Wolf Reads: Eleanor and Park

Eleanor, an eccentric redhead with horrible wardrobe, was back from being kicked out from home for a year. She was the new girl. She was a target, well…, except for one particular boy.

Park, or weird Asian dude, knew how to lay low. He kept his head down, out of harm’s way, until this one girl poked her head into his comics from the bus seat next to him.

And that was the start of some little thing in a small town, in the fall of 1986.

The story is genuinely an undeniable, balanced mix of cuteness overload and a very real, and sometimes heartbreaking situation. Throughout the story these sixteen-year-olds’ mature through everyday social, family and identity conflicts as well as a first love that they thought was doomed, like the rest of first loves anywhere else. And of course, it goes without saying that the character and chemistry development of Eleanor and Park was the beating heart of the story.

Eleanor was the eldest of five siblings in a broken family with a violent and abusive stepfather to handle. In their high school, Eleanor immediately stood out. She was bullied–hard. It’s easy to say her life was the opposite of easy. However, this context was what formed the development of the plot, Eleanor and Park’s romance and the conflict that came in the way.

Park had to live up to his parent’s expectations and worked towards becoming their ideal adult. It was possible when he met Eleanor that his character became more defined and grounded, as he stood up for himself, against his dad, and Eleanor’s bullies (you should’ve seen his protective side).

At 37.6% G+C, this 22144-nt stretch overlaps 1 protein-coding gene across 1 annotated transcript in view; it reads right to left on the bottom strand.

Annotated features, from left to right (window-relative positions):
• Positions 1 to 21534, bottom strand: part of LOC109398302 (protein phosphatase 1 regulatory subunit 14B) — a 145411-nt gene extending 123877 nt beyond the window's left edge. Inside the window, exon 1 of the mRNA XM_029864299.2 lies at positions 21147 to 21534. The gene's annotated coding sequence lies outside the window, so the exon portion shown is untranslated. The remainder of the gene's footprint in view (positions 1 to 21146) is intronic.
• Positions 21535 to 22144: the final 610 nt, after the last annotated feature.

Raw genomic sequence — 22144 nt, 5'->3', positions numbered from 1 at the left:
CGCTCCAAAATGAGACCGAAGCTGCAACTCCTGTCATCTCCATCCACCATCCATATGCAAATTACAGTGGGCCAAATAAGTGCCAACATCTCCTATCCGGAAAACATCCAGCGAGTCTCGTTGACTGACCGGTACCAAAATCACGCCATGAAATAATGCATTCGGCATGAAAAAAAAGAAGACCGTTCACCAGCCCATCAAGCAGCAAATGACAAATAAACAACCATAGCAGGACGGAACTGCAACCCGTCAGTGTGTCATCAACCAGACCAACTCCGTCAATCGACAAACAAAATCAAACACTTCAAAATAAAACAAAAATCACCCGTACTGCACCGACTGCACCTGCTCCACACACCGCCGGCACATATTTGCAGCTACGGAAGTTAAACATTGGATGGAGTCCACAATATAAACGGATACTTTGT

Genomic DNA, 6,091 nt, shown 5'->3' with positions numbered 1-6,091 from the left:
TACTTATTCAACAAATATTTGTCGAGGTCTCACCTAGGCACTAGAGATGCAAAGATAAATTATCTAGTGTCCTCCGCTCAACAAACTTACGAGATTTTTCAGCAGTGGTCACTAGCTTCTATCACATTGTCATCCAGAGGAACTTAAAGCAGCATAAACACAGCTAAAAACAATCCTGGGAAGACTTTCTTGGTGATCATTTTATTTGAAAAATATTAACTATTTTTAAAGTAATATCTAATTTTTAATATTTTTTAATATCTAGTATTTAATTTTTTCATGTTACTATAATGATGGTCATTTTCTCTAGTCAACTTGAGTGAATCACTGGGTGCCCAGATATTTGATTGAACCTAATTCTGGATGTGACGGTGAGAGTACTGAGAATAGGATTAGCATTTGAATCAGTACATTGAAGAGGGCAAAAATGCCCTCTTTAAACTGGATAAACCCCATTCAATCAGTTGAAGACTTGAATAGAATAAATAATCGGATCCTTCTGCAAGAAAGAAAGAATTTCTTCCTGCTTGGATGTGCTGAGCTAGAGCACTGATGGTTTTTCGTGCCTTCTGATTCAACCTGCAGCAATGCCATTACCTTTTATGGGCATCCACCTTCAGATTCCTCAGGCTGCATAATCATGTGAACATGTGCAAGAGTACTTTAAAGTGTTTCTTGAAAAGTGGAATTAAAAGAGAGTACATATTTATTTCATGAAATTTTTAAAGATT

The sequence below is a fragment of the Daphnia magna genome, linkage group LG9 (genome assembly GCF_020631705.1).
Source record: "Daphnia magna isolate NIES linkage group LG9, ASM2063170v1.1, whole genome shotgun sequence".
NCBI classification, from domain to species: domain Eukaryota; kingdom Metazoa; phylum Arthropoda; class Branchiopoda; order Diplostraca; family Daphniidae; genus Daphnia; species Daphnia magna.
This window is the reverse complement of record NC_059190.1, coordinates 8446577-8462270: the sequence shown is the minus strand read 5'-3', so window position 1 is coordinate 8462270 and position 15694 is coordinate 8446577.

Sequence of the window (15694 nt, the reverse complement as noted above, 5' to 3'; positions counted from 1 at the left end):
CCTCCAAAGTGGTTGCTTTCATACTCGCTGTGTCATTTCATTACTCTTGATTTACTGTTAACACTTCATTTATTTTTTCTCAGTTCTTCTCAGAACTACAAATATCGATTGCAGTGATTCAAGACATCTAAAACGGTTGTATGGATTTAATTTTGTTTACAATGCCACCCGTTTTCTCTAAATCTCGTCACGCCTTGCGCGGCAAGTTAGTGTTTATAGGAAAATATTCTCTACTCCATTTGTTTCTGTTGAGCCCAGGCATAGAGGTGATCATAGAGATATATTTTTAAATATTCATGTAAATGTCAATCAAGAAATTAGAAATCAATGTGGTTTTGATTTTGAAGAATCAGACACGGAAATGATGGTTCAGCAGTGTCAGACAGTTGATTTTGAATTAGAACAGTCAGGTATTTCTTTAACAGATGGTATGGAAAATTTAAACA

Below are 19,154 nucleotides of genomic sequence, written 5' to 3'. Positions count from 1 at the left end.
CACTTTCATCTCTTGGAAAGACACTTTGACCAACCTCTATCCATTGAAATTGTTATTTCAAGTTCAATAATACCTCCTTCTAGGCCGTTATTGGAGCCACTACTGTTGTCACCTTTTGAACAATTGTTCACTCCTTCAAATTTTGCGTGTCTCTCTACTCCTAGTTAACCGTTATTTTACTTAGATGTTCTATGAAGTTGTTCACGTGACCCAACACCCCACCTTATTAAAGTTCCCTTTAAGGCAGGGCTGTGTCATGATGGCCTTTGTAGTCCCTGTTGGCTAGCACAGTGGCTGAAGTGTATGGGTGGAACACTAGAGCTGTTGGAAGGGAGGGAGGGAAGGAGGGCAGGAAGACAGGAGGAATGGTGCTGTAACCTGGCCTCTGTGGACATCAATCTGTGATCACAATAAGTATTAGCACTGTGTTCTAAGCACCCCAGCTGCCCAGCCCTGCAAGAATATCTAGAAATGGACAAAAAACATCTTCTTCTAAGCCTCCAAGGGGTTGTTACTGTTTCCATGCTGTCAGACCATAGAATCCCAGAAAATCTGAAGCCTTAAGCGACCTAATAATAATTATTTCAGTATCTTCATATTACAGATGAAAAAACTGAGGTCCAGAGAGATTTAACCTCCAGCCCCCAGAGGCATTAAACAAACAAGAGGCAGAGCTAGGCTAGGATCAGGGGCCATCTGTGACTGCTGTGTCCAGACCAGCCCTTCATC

The captivating blend of depressing, yet realistic social issues, and old school young love, created a more in-depth relationship between the two. There were secret tender little moments they spent together that cloaked their unconscious desperation for freedom.

The objects that appeared in the story such as the typical school bus, cassette tapes, headphones, comic books, the emo concepts and the 80’s fashion created a sense of nostalgia, a sentimental feeling the Eleanor and Park had for each other, and that we, the reader, have for every sweet moment, geeky joke and unspoken word that passed between. The music and cassette tapes belonged to both of them and related closely to the concept of their lives at the moment, feeling like a song.

Although the story was told from a third person perspective, it switched focus between Eleanor and Park often. It seemed like it was told from first-person point of view because of the distinct narrating voice between the two and the very intimate descriptions of their feelings.

I would recommend this book for those of you who are interested in contemporary romance novels. I believe there is a perfect balance of those adorable awkward moments, the very touching and heartbreaking ones, and a bit of suspense, as expected from Eleanor and Park against the world.

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P.S. tears will be shed

Featured artwork by Paper pie http://paperpie.tumblr.com/post/63338230779/a-fun-cover-project-for-a-great-book

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